Scottsdale Area Methadone Clinics
SMC Recovery LLC 10207 N. Scottsdale Road
Scottsdale, AZ 85258
480-998-4673
Valle Del Sol Inc
East Clinic
509 South Rockford Drive
Tempe, AZ 85281
(602) 258-6797×100
Alpha Medical Service 3825 North 24th Street
Phoenix, AZ 85016
(602) 955-7997
Center for Behavioral Hlth Phoenix Inc 2123 East Southern Avenue
Tempe, AZ 85282
(480) 897-7044
Center for Behavioral Hlth Phoenix Inc 1501 East Washington Street
Phoenix, AZ 85034
(602) 253-6553
Intensive Treatment Systems LLC 651 West Coolidge St.
Phoenix, AZ 85013
(602) 248-0550

 

Scottsdale Buprenorphine Providers
Simon Olstein, M.D. 6991 East Camelback Road
Suite B – 360
Scottsdale, AZ 85251
(480) 429-9044
Gretchen Barlow Alexander, M.D. Banner Bahavioral Health Hospital
7575 East Earll Drive
Scottsdale, AZ 85251
(480) 941-7575
Dmitry Vito Listengarten, M.D. 7575 East Earll Drive
Scottsdale, AZ 85251
(480) 941-7509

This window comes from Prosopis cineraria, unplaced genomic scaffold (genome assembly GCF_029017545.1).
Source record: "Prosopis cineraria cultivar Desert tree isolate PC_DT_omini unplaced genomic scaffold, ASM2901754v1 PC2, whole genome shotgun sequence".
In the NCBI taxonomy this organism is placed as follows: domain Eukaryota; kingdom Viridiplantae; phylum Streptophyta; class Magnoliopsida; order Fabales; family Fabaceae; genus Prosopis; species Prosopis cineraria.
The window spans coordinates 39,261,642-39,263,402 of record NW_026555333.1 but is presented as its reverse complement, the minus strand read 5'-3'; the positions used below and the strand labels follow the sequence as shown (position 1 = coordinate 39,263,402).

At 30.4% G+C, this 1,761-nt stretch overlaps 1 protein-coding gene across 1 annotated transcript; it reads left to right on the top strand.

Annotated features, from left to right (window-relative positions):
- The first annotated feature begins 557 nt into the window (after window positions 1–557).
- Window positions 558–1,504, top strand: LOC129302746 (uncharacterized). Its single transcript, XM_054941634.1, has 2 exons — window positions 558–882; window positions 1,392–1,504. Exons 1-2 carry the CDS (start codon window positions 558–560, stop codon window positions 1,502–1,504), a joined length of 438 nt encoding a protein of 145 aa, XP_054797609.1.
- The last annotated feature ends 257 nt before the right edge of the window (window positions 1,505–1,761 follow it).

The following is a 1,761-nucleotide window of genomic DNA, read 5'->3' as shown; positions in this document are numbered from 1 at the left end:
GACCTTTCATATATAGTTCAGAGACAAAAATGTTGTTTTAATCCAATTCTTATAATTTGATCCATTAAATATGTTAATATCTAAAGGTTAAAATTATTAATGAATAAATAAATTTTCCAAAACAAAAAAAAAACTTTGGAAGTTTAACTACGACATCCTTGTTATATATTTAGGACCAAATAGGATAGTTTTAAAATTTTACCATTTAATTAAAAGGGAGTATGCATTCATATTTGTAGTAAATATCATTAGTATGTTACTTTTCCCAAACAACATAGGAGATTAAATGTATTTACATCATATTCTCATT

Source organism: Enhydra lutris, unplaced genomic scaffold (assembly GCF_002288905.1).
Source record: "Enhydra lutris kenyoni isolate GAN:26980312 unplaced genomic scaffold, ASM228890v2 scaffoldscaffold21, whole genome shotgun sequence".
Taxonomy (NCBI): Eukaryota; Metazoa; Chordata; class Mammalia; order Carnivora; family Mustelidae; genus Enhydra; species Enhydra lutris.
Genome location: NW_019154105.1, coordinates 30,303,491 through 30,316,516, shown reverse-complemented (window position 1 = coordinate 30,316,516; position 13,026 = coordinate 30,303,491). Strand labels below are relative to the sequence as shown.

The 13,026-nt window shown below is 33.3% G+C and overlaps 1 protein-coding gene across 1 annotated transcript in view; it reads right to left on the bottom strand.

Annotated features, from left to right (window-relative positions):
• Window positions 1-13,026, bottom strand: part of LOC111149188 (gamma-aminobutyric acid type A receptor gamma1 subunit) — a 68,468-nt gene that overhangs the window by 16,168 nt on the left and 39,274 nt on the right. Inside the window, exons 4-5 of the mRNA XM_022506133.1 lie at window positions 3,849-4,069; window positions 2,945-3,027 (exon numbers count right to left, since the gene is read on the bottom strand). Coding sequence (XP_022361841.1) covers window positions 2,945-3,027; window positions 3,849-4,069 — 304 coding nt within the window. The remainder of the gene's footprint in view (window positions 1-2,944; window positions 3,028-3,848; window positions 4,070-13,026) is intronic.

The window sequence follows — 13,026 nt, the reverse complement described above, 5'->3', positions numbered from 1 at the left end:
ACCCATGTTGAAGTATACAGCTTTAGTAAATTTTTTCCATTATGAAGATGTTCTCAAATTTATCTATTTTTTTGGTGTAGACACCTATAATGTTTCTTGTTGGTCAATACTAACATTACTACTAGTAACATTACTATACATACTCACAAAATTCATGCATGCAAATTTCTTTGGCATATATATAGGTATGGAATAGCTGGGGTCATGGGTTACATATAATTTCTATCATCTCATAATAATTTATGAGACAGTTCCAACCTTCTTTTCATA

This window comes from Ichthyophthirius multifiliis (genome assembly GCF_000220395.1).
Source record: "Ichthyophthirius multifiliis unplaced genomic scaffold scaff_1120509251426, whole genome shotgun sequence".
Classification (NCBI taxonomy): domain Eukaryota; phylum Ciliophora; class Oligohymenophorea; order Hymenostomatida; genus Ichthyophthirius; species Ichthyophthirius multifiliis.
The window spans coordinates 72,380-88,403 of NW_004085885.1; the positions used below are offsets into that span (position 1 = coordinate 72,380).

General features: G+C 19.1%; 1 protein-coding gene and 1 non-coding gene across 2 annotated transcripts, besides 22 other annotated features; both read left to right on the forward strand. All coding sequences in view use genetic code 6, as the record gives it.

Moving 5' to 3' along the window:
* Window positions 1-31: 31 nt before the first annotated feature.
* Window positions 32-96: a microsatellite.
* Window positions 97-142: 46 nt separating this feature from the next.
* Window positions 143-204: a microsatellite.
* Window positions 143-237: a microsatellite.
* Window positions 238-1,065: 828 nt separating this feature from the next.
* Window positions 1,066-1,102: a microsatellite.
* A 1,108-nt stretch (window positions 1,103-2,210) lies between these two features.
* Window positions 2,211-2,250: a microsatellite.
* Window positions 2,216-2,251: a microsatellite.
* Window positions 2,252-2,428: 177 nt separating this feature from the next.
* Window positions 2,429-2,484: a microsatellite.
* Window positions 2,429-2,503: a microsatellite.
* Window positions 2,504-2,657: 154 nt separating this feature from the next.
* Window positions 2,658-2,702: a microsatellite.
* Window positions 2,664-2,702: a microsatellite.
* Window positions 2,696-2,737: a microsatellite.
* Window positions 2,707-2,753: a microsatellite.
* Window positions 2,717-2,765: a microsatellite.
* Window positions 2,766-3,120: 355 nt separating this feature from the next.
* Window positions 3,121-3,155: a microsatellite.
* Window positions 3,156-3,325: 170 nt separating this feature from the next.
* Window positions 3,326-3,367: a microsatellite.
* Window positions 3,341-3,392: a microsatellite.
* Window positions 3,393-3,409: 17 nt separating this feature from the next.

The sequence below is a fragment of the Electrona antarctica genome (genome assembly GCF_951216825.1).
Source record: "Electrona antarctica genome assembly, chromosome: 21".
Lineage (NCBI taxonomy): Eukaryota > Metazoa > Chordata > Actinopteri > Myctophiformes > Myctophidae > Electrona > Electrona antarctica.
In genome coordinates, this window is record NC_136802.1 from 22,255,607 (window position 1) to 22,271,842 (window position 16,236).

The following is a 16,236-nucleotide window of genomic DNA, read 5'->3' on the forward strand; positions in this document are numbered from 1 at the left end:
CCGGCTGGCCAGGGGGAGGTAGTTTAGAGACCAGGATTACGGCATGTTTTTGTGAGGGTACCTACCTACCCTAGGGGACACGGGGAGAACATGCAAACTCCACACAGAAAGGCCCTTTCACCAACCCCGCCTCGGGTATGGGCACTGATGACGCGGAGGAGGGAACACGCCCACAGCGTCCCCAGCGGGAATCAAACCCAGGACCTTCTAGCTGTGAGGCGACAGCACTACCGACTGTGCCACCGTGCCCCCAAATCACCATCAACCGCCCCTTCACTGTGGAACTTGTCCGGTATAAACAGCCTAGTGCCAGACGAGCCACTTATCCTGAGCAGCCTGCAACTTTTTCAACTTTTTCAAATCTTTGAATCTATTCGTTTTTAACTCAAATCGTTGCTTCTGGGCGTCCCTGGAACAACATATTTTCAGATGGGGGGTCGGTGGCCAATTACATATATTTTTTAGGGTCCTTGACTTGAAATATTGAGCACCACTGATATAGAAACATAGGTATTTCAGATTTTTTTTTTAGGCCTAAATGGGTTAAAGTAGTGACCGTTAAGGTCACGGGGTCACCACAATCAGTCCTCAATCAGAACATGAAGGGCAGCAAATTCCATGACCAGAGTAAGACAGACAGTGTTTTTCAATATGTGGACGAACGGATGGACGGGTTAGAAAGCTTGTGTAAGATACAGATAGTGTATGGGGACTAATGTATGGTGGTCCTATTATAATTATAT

Beatrice Yang, M.D. 6991 East Camelback Road
Scottsdale, AZ 85251
(480) 429-9044
Alpa Sanghvi, M.D. 7575 East Earll Drive
Scottsdale, AZ 85251
(480) 941-7509
Nazila Conz, M.D. Scottsale Banner Behavorial
7575 East Earl Drive
Scottsdale, AZ 85251
(480) 941-7630
Donald Joe Holland, M.D. 7514 East Monterey Way, Suite 4
Scottsdale, AZ 85251
(480) 949-5700
Eugene R. Almer, M.D. Scottsdale Psychiatric Services
7432 East Camelback
Scottsdale, AZ 85251
(480) 423-0713
Angelo L Chirban, M.D. 3337 North Miller Road
Suite 102
Scottsdale, AZ 85251
(480) 990-1280
James Patrick Clark, M.D. Samaritan Behavioral Health Center
7575 East Earll Drive
Scottsdale, AZ 85251
(480) 429-9029
Mark J. Goldstein, D.O. 4020 North Scottsdale Road
Suite 108
Scottsdale, AZ 85251
(480) 947-2409
Donald T. Lewis, D.O. 7432 East Camelback Road
Scottsdale, AZ 85251
(480) 423-0713